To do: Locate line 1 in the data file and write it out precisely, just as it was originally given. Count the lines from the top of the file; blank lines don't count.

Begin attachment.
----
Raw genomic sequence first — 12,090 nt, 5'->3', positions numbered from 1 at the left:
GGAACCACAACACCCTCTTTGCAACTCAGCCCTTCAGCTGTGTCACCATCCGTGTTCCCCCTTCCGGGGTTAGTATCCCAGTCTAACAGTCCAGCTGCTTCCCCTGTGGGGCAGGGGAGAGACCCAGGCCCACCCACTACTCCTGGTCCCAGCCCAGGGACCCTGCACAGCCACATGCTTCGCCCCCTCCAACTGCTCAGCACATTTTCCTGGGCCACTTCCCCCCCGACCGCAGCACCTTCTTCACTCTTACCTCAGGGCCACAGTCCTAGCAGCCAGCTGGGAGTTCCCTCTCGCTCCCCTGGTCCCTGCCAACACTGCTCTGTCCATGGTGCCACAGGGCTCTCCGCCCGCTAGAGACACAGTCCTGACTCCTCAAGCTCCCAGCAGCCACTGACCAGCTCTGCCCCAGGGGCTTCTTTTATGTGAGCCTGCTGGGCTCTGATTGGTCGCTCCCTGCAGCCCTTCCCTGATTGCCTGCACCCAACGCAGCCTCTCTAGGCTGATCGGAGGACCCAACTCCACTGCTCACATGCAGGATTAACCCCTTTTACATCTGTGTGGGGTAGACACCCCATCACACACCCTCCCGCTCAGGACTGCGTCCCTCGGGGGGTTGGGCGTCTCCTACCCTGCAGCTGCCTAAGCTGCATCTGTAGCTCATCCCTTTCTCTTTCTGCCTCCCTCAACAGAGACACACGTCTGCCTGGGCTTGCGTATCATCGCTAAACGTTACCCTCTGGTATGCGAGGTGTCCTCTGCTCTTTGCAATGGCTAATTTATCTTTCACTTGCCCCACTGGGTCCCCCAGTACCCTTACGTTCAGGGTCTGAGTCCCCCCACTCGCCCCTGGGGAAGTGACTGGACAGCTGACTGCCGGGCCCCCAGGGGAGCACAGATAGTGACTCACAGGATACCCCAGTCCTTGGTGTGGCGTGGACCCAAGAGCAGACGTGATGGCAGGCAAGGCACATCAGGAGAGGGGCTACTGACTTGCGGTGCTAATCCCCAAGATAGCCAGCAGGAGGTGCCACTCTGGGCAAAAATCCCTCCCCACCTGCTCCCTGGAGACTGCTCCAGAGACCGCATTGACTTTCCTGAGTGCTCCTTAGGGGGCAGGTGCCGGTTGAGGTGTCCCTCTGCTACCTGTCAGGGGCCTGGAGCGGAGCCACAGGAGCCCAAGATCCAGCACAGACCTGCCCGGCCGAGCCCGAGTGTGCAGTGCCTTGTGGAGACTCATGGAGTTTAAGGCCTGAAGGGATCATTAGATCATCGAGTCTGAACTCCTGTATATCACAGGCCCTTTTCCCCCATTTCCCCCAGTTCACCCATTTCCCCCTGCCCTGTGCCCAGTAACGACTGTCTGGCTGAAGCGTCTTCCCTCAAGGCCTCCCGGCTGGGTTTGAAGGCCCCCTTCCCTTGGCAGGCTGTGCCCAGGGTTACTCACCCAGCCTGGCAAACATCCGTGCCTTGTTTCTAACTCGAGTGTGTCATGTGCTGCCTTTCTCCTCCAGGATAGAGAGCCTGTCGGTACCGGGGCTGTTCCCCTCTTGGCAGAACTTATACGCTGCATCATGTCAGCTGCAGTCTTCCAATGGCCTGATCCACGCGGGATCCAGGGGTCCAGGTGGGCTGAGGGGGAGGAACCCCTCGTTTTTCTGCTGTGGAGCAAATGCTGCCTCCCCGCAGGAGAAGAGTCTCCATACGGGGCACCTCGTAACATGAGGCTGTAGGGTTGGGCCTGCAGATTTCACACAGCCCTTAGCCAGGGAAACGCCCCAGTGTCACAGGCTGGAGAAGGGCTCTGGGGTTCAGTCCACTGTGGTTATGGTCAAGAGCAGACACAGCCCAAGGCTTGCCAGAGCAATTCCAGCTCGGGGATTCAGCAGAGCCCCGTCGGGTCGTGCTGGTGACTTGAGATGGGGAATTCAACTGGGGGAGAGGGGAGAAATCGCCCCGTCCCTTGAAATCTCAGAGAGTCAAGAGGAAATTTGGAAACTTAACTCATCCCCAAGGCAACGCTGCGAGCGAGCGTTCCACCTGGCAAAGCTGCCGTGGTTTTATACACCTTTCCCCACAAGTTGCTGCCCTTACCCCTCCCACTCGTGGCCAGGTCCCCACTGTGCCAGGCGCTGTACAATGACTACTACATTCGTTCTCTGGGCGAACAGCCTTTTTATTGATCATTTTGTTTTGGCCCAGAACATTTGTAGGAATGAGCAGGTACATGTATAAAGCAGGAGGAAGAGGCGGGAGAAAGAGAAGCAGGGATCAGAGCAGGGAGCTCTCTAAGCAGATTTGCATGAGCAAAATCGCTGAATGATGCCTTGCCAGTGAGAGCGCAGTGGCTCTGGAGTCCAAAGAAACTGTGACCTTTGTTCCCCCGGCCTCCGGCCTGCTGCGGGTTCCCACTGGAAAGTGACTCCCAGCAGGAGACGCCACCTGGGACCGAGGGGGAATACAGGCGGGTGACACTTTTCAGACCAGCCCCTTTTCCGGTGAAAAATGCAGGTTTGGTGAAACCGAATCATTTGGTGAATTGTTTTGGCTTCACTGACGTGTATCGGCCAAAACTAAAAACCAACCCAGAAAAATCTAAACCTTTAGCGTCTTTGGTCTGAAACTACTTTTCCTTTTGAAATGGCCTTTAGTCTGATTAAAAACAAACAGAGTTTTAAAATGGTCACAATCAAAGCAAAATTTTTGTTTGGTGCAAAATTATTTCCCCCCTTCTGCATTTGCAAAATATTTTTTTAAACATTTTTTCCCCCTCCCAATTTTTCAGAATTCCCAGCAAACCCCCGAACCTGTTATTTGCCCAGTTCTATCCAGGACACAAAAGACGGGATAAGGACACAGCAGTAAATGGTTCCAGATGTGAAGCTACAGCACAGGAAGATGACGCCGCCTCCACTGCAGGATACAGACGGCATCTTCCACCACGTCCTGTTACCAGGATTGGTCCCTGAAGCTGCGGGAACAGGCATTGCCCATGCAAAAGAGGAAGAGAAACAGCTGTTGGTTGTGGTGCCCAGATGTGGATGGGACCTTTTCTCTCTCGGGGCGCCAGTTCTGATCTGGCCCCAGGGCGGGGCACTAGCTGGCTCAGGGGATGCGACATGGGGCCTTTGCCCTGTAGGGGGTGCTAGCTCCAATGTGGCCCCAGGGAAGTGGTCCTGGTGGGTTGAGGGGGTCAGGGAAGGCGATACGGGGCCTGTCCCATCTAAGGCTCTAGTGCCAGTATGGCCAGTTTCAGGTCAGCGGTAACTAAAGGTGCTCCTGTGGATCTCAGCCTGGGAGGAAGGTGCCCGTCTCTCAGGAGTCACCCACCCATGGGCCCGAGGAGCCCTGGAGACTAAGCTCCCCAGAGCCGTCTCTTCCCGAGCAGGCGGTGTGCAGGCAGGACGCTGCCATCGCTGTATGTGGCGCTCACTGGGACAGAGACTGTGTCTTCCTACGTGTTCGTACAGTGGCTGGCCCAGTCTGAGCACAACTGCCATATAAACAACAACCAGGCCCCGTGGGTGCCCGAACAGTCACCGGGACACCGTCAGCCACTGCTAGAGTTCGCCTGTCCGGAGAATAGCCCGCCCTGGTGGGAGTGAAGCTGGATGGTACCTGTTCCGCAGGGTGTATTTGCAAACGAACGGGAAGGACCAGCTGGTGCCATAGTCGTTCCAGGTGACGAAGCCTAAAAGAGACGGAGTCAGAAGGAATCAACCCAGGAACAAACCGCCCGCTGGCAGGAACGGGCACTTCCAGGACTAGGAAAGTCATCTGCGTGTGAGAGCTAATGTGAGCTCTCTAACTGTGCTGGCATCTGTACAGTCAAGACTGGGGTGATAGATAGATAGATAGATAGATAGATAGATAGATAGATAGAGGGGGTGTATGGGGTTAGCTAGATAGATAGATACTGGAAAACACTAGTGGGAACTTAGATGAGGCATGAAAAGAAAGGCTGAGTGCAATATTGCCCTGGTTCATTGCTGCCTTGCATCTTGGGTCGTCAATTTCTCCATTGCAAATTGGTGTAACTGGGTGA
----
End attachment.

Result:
Raw genomic sequence first — 12,090 nt, 5'->3', positions numbered from 1 at the left: